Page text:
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Upper Deck beefs up production for Hoffman card

Posted Apr 22, 2013 by Bob D'Angelo

Updated Apr 22, 2013 at 09:01 PM

It seems like everything Jack Hoffman does is groundbreaking. That’s because his story is such a great one. And Upper Deck is giving him a chance to tell his own story.

On April 6, in front of more than 60,000 fans, Hoffman, a 7-year-old who is battling pediatric brain cancer, lined up in the University of Nebraska’s backfield during the Cornhuskers’ spring football game. He then took off on a twisting, reverse-field 69-yard run for a touchdown, starting left, then changing gears and running up the middle and outrunning the defense, to the delight of the fans and the players. After the game, Jack, a rabid Cornhuskers fan, received a game ball from Nebraska coach Bo Pelini.

Last week, Upper Deck created a “Star Rookie” card for Hoffman, but it was only a digital image except for some blow-up versions of the card that Jack could sign and use for charitable purposes. But as Upper Deck sports marketing manager Chris Carlin wrote in his blog today, the response to Jack’s card was greater than the company and the Hoffman family could have hoped for.

“Based on the groundswell of interest from fans looking to have an actual card of Jack for themselves, it became clear we had to do something more,” Carlin wrote.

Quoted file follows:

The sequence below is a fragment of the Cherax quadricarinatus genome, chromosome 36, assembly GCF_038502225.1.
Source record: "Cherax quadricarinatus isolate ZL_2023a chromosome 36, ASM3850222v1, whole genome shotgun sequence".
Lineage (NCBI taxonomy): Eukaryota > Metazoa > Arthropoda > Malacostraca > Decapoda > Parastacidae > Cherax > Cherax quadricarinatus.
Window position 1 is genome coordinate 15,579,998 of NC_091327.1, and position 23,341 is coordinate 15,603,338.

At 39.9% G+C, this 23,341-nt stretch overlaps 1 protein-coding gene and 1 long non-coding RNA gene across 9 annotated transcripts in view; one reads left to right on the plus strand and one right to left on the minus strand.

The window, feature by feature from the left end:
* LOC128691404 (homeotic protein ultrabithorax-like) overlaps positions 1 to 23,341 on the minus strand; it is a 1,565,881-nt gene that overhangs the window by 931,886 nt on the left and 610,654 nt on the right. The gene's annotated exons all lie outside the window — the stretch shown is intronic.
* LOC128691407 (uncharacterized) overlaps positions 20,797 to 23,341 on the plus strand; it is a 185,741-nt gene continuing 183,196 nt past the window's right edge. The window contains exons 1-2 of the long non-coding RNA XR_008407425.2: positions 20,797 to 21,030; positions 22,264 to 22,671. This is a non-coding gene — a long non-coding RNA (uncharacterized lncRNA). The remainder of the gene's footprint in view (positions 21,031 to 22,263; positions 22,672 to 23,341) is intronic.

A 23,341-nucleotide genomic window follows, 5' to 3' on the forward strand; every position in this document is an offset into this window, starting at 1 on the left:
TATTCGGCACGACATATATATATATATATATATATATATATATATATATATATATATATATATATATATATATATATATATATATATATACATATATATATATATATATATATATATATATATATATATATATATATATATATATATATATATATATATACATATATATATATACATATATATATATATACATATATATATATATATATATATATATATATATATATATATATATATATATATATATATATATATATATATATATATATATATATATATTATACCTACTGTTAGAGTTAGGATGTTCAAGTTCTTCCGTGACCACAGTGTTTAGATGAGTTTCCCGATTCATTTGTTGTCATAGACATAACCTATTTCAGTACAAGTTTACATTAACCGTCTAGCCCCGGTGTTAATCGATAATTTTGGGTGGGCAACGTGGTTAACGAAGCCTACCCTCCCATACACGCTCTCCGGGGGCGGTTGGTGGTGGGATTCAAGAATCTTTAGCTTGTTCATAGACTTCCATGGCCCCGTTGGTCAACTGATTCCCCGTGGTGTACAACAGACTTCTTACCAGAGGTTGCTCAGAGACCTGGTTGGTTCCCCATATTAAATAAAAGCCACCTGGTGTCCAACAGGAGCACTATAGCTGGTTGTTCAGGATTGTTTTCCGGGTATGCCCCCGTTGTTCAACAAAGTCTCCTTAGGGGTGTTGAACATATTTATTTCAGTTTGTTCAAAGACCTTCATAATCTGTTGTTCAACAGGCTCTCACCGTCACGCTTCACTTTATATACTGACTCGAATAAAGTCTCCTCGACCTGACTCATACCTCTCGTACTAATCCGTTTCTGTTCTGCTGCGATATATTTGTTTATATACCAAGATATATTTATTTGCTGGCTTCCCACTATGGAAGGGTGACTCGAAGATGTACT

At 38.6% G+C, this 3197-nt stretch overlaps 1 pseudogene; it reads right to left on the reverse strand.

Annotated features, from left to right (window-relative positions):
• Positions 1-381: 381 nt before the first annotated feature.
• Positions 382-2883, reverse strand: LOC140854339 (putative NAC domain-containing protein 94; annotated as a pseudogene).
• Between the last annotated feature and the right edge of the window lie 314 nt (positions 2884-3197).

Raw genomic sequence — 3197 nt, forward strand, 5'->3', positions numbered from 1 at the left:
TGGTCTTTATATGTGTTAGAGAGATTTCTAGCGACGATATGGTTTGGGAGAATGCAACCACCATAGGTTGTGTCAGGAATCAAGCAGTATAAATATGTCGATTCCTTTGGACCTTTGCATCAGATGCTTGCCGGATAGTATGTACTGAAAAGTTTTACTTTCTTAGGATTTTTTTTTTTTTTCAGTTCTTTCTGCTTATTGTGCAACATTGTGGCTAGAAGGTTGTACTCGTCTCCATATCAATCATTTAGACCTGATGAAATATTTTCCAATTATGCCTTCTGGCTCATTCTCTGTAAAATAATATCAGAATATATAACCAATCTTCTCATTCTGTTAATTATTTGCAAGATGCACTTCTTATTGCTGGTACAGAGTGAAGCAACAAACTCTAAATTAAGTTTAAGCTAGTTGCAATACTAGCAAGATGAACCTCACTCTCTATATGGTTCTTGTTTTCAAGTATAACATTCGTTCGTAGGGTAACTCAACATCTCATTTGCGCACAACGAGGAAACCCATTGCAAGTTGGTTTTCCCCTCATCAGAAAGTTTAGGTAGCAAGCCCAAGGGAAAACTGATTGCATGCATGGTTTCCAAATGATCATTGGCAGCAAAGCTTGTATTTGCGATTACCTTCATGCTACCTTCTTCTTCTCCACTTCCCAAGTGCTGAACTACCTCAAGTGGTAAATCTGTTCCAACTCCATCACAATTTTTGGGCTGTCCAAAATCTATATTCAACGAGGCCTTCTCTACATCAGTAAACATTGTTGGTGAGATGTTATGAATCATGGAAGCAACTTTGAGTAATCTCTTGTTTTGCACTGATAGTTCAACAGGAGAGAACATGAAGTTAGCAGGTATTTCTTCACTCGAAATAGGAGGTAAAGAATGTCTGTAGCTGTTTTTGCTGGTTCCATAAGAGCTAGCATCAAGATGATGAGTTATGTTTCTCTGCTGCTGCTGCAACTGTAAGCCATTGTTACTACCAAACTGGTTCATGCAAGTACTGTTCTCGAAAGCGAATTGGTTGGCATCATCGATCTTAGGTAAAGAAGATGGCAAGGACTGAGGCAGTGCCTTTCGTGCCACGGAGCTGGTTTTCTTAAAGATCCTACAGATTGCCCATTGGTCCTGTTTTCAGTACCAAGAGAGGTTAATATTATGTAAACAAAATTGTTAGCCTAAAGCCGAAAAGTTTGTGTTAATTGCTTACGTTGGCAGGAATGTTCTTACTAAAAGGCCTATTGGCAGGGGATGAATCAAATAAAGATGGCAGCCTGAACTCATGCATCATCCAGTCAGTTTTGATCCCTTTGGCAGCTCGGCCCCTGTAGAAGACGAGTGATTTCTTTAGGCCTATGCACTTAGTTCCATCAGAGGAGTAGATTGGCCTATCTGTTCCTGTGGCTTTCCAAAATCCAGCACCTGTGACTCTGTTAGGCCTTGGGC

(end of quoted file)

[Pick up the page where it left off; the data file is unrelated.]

So Upper Deck has been given approval to release a 5x7 version of Jack’s card. It will have his stats, information about his “Team Jack” charity — a nonprofit organization that specializes in pediatric brain cancer research — and his own life story, which is quite inspirational. Upper Deck will be donating all of the cards to Jack’s family to be used to help the charity.

Here’s the fun part. While the blurbs on the backs of cards are traditionally written by a copy editor on a card company’s staff, Carlin said the best person to write the information was Jack himself. So this past weekend, Jack sat down and wrote the copy for his first trading card.

“In my discussions with Jack’s father (Andy), I shared we could have one of our copy editors write the back of the card or possibly open it up to let fans write the copy, but it felt wrong,” Carlin wrote. “Who better to tell their story than the athlete himself?

“This is the first time to my knowledge Upper Deck has allowed an athlete to write the copy that would appear on the back of a trading card, and in this instance it feels right.”

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